Sunday, January 31, 2010

Ten Sustainability Trends

The Post-Carbon Institute is in the process of evolving from a virtual to a real-world think-tank, drawing together some of the leading figures in the sustainability movement while making interesting use of new-media crowd-sourcing techniques.  Warren Karlenzig, one of PCI's Fellows, made some start-of-the-decade predictions here.  Among the trends he's watching:  the new biking culture, urban agriculture, drought preparations, resiliency planning, cellulosic biofuels, the use of ICT (information and communications technologies) to enhance sustainable cities.  Columbus has some skin in a number of these games, but my sense is that we're still hedging our bets. 

Thursday, January 21, 2010

Peer Pressure Works

Robert Cialdini interviewed in Grist:

"If we send people in San Diego a message saying the majority of your neighbors are conserving energy on a daily basis, that has more effect than telling them to do it for the environment or to be socially responsible citizens or to save money. If your neighbors are doing it, it means it’s feasible. It’s practicable. You can do it—people like you.

It was very important that we say “people in your neighborhood.” If we said “the majority of Americans,” that wasn’t effective. If we said “the majority of Californians,” that was more effective. If we said “the majority of San Diegans,” that was more effective. But the most effective was “the majority of your neighbors.” That’s how you decide what’s possible for you: what people in your circumstance are able to do.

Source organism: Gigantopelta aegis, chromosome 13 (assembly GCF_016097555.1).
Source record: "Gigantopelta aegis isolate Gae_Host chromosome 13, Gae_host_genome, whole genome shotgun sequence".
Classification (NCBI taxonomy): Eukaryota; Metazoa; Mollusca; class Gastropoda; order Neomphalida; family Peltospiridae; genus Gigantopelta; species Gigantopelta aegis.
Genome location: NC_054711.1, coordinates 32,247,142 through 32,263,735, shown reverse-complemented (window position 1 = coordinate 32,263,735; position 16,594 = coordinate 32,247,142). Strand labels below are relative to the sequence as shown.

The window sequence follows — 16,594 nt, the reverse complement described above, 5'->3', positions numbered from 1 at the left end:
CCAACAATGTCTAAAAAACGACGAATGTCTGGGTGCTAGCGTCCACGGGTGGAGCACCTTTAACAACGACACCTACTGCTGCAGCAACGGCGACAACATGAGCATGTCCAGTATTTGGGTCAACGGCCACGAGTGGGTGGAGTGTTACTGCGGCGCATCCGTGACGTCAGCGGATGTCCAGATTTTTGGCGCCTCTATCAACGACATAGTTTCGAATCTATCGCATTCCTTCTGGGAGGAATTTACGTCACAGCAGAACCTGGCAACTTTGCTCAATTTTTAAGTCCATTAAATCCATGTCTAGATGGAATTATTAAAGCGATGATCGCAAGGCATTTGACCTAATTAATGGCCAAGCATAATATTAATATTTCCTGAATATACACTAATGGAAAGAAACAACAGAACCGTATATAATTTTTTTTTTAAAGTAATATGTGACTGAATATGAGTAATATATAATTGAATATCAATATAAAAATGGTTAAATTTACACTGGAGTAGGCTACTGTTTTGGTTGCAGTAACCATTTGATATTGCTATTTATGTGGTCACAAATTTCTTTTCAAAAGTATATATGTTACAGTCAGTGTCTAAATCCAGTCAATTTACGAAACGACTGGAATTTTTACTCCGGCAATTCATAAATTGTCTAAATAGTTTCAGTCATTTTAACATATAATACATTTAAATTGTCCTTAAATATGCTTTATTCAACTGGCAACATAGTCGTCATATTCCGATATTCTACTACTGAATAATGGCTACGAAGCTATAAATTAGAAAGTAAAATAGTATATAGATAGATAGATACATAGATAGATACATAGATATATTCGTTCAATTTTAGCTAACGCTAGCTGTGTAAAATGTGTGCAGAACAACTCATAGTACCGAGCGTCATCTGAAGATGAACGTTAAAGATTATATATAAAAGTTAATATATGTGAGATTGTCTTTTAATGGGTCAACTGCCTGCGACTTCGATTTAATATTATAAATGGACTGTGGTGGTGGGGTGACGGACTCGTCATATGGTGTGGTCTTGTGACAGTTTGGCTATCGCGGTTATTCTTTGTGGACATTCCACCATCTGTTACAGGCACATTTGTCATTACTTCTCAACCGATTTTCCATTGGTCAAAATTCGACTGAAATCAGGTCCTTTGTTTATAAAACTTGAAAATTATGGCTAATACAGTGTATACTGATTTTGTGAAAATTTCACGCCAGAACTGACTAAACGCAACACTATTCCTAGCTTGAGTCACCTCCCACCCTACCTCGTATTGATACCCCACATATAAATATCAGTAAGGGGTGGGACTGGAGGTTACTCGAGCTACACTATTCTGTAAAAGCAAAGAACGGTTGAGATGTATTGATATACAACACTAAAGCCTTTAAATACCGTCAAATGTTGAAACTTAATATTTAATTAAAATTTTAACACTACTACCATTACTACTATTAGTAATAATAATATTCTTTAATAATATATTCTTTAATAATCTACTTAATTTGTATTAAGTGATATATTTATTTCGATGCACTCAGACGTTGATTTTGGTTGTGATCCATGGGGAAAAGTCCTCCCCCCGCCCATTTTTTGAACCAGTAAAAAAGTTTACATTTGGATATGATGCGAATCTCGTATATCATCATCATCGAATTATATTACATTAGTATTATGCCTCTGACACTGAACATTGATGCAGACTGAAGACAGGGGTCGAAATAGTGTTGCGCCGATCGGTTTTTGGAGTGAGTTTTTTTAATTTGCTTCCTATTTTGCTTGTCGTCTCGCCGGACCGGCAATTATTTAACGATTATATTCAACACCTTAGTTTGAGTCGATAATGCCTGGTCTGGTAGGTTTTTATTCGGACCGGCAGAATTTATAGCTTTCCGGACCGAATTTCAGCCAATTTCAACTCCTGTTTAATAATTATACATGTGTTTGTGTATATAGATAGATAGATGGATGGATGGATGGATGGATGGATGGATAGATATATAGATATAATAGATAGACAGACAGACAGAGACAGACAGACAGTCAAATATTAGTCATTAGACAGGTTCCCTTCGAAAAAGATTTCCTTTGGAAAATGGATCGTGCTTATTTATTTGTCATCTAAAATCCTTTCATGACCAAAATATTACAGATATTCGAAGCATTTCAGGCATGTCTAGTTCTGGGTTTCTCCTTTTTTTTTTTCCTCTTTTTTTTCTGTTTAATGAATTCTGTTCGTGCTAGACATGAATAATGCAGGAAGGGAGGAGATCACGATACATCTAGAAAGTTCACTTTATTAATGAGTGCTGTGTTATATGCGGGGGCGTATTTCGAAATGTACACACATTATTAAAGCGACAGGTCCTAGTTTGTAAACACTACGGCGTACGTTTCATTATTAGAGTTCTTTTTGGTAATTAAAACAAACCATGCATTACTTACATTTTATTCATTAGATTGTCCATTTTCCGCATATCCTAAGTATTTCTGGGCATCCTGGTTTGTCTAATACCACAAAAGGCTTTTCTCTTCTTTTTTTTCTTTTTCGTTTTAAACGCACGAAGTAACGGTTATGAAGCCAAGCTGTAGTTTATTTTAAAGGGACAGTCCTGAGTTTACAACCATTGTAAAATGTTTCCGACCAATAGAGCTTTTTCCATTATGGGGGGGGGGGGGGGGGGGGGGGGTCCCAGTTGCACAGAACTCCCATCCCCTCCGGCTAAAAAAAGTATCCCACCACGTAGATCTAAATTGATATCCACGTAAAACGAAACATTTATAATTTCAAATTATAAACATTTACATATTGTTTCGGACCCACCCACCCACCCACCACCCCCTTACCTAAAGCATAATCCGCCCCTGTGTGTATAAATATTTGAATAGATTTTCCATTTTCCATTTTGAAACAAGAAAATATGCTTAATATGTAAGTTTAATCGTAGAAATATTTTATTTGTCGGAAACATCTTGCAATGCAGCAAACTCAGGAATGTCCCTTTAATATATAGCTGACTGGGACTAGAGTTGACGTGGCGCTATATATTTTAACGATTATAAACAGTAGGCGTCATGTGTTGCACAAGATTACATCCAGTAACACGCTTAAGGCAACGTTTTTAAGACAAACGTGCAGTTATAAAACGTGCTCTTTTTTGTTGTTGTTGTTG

Monday, January 4, 2010

What's in it for the spooks?

"The nation’s top scientists and spies are collaborating on an effort to use the federal government’s intelligence assets — including spy satellites and other classified sensors — to assess the hidden complexities of environmental change. They seek insights from natural phenomena like clouds and glaciers, deserts and tropical forests." the NYT reports.